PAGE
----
Panentheism.  Revisionism.  Anarchocapitalism.



Essays by Me

Essays by Others


David Gordon

Analysis, Vol. 49, No. 3 (Jun., 1989), pp. 153-155. Published by Oxford University Press on behalf of the Analysis Committee. Dr. Gordon and Fr. Sadowsky are listed as affiliated with, respectively, “Bowling Green State University, Bowling Green, OH 43403, U.S.A. and Fordham University Bronx, NY 10458, U.S.A.”

Posted September 11, 2012


Morally Principled Divestiture?


David Gordon and 

James A. Sadowsky, S.J.



Both Daniel H. Cohen (“A Reply to Cahn,” Analysis 48.2, March 1988, pp. 109-10) and Kerry S. Walters (“Morally Acceptable Divestiture,” Analysis 48.4, October 1988, pp. 216-18) have attempted to show, in our view unsuccessfully, that a problem that Steven Cahn proposed (Analysis 47.3, June 1987, pp. 175-6) for certain advocates of divestiture can be solved.

Cahn’s argument is the following:

(1) It is immoral to own stock issued by companies that, for example, invest in South Africa.

(2) To “entangle” someone in an immoral action is itself immoral.

(3) Selling stock entails someone’s buying the stock.

(4) Selling one’s stock in a company that invests in South Africa entangles someone in an immoral policy;

Therefore (5) selling stock in a company that invests in South Africa is immoral.

Cahn did not claim that (1) is true: his argument, rather, is a problem for those who hold (1). This point is ignored by Cohen, who contends that the purpose of divestiture is, for instance, to bring pressure to bear on the South African government to end apartheid. Selling one’s stock has no moral value in itself: “it is a means, not an end.” (Cohen, p. 110).

If Cohen intends to construct an alternative argument for divestiture which does not depend on (1), he has left Cahn’s problem untouched. Cahn’s argument does not address the issue of whether one should, all things considered, divest: it poses a problem only to those who accept (1). That Cohen can take a position on divestiture without assuming (1) is, for the purpose of refuting Cahn, without significance.

Cohen may, however, wish his comments to be taken as an argument against adopting (1): if so, they do not succeed. If he is right that divestiture is a means, rather than an end, this does not remove divestiture from moral evaluation. To say that something is a means to an end does not entail that it is to be evaluated solely for its effectiveness in bringing about the end. Someone who holds that one ought not to use bad means to achieve good ends can consistently hold both (1) and (2) while agreeing with Cohen on the goal of divestiture. He need not hold that the purpose of divestiture is only to rid oneself of one’s immoral holdings. Further, Cohen gives no argument that someone who does take the latter view of divestiture is self-righteous. Why isn’t he simply trying to avoid immorality?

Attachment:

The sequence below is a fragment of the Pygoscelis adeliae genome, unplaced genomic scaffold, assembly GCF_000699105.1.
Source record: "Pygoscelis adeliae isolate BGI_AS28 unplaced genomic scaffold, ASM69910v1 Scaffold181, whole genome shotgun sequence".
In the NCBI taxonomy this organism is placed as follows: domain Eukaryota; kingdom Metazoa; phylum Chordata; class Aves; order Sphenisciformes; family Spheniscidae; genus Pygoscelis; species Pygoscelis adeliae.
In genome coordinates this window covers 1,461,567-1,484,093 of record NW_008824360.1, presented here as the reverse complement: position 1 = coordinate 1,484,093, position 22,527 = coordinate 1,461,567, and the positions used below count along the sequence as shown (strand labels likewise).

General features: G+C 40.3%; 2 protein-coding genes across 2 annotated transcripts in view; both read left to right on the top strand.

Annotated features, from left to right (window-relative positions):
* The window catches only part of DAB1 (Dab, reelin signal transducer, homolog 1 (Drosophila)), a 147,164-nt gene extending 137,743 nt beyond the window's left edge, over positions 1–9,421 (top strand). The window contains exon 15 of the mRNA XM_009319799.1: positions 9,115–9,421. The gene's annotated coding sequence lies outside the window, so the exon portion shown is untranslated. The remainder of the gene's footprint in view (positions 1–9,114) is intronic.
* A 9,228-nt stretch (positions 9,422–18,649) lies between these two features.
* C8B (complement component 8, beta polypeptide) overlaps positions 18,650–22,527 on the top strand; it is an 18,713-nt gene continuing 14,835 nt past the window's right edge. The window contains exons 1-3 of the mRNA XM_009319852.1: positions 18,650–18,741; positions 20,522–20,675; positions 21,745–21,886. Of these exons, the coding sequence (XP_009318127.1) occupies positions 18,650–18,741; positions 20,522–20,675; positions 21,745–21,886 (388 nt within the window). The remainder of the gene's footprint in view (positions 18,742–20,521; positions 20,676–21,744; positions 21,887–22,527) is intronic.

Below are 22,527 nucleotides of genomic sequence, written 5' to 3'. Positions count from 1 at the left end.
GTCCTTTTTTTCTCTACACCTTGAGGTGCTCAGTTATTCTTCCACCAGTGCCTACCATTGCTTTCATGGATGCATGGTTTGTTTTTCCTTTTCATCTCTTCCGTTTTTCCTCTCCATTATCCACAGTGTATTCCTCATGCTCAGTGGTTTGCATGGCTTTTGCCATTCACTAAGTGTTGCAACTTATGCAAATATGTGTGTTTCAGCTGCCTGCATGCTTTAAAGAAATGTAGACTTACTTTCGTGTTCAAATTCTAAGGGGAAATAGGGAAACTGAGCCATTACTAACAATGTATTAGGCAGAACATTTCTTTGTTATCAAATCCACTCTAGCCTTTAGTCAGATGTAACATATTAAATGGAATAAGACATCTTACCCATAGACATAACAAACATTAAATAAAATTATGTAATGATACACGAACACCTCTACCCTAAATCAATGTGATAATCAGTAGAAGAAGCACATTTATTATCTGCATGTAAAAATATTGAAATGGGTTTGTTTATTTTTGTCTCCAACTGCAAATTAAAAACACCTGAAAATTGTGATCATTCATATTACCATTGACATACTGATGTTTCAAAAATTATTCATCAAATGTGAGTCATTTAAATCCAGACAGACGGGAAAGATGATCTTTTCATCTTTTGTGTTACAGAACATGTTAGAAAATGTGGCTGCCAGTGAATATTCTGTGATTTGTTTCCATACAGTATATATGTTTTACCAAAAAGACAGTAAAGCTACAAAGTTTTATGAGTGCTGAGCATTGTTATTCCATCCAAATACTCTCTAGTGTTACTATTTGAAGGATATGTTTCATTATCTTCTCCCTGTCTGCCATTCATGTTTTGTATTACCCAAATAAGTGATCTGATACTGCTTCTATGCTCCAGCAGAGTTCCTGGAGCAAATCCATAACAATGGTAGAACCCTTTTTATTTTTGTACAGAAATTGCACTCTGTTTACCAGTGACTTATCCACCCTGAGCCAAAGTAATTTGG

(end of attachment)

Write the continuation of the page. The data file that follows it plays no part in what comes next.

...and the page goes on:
Walters devotes his principal attention to an attack on (2). He draws an analogy between (2) and a case of someone who is bound by a promise not to resign from an immoral job until a replacement can be found. If a consequence of accepting (2) were that on analogous grounds one must hold that “principled resignation” is not morally possible, this indeed would throw (2) into question. But Walters has not shown this. His case depends on the existence of a promise not to resign until a replacement can be found. Since it is usually not held that promises bind unconditionally, one might argue that someone in a sufficiently immoral job need not abide by his promise. To the extent that the job involves one in evil, the strength of the promise, other things being equal, weighs less in the balance. If, however, the force of the promise counts for more than the evil of remaining in the job, then there are some situations in which one is required to continue in a morally bad job. This hardly seems very damaging to (2).

And without a promise, Walters’s case involves no violation of (2) at all. The issue here is neither entailment of the replacement nor its probability, but causation. If you resign from the job, you do not bring about your replacement, even if you know your employer will hire someone else. He makes an independent decision. But in the case of selling the stock, it is your action that directly entangles the buyer.

Walters’s own solution to the divestiture problem suffers from a similar failing to Cohen’s. He contends that although not morally perfect, divestiture may be doing the best one can in a bad situation. But neither divestiture nor his supererogatory solution avoids Cahn’s problem, since each violates (1). Walters, rather than responding to Cahn, has instead presented an alternative view of the morality of divestiture, in this context an irrelevant enterprise.

Is Cahn’s problem capable of solution? One approach might start from the premise that if one cannot avoid acting badly, the usual prohibition on the use of bad means to achieve good ends does not apply. If one must either retain or sell the stock, will not the chooser of necessity have to put to one side the (presumably equal) immorality of each alternative and decide on consequentialist grounds? But this argument assumes that holding and selling are the only alternatives. Perhaps they are not: one might be able, e.g., to renounce one’s stock ownership without selling it.1 If so, Cahn’s problem remains unsolved; we have not shown there exists a way of morally selling the stock.



1 We owe this suggestion to Mr D. R. Steele.

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